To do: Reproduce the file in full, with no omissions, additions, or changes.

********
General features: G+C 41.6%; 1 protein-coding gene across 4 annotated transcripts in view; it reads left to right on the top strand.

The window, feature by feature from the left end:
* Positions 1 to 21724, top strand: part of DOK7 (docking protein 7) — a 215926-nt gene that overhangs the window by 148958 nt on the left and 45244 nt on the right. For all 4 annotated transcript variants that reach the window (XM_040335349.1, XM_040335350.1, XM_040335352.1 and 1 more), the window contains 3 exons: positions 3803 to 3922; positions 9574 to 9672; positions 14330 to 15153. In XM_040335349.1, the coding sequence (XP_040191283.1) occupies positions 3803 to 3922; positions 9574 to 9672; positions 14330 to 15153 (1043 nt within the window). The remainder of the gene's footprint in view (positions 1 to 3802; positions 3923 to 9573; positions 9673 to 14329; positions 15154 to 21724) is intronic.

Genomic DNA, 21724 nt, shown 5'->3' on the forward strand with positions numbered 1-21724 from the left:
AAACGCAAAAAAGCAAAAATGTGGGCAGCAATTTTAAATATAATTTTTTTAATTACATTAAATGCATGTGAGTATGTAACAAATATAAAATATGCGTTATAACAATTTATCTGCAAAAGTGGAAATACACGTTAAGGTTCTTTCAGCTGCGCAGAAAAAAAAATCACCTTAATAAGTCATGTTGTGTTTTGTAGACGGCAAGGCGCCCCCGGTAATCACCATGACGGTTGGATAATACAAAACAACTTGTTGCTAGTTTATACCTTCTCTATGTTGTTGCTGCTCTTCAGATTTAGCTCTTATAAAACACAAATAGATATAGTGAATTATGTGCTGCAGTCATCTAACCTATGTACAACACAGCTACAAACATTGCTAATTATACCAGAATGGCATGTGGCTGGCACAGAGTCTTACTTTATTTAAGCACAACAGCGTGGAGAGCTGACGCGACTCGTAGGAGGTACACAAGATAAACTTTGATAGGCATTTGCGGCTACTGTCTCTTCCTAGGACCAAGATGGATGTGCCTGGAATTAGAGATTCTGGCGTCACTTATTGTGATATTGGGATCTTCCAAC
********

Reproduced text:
General features: G+C 41.6%; 1 protein-coding gene across 4 annotated transcripts in view; it reads left to right on the top strand.

The window, feature by feature from the left end:
* Positions 1 to 21724, top strand: part of DOK7 (docking protein 7) — a 215926-nt gene that overhangs the window by 148958 nt on the left and 45244 nt on the right. For all 4 annotated transcript variants that reach the window (XM_040335349.1, XM_040335350.1, XM_040335352.1 and 1 more), the window contains 3 exons: positions 3803 to 3922; positions 9574 to 9672; positions 14330 to 15153. In XM_040335349.1, the coding sequence (XP_040191283.1) occupies positions 3803 to 3922; positions 9574 to 9672; positions 14330 to 15153 (1043 nt within the window). The remainder of the gene's footprint in view (positions 1 to 3802; positions 3923 to 9573; positions 9673 to 14329; positions 15154 to 21724) is intronic.

Genomic DNA, 21724 nt, shown 5'->3' on the forward strand with positions numbered 1-21724 from the left:
AAACGCAAAAAAGCAAAAATGTGGGCAGCAATTTTAAATATAATTTTTTTAATTACATTAAATGCATGTGAGTATGTAACAAATATAAAATATGCGTTATAACAATTTATCTGCAAAAGTGGAAATACACGTTAAGGTTCTTTCAGCTGCGCAGAAAAAAAAATCACCTTAATAAGTCATGTTGTGTTTTGTAGACGGCAAGGCGCCCCCGGTAATCACCATGACGGTTGGATAATACAAAACAACTTGTTGCTAGTTTATACCTTCTCTATGTTGTTGCTGCTCTTCAGATTTAGCTCTTATAAAACACAAATAGATATAGTGAATTATGTGCTGCAGTCATCTAACCTATGTACAACACAGCTACAAACATTGCTAATTATACCAGAATGGCATGTGGCTGGCACAGAGTCTTACTTTATTTAAGCACAACAGCGTGGAGAGCTGACGCGACTCGTAGGAGGTACACAAGATAAACTTTGATAGGCATTTGCGGCTACTGTCTCTTCCTAGGACCAAGATGGATGTGCCTGGAATTAGAGATTCTGGCGTCACTTATTGTGATATTGGGATCTTCCAAC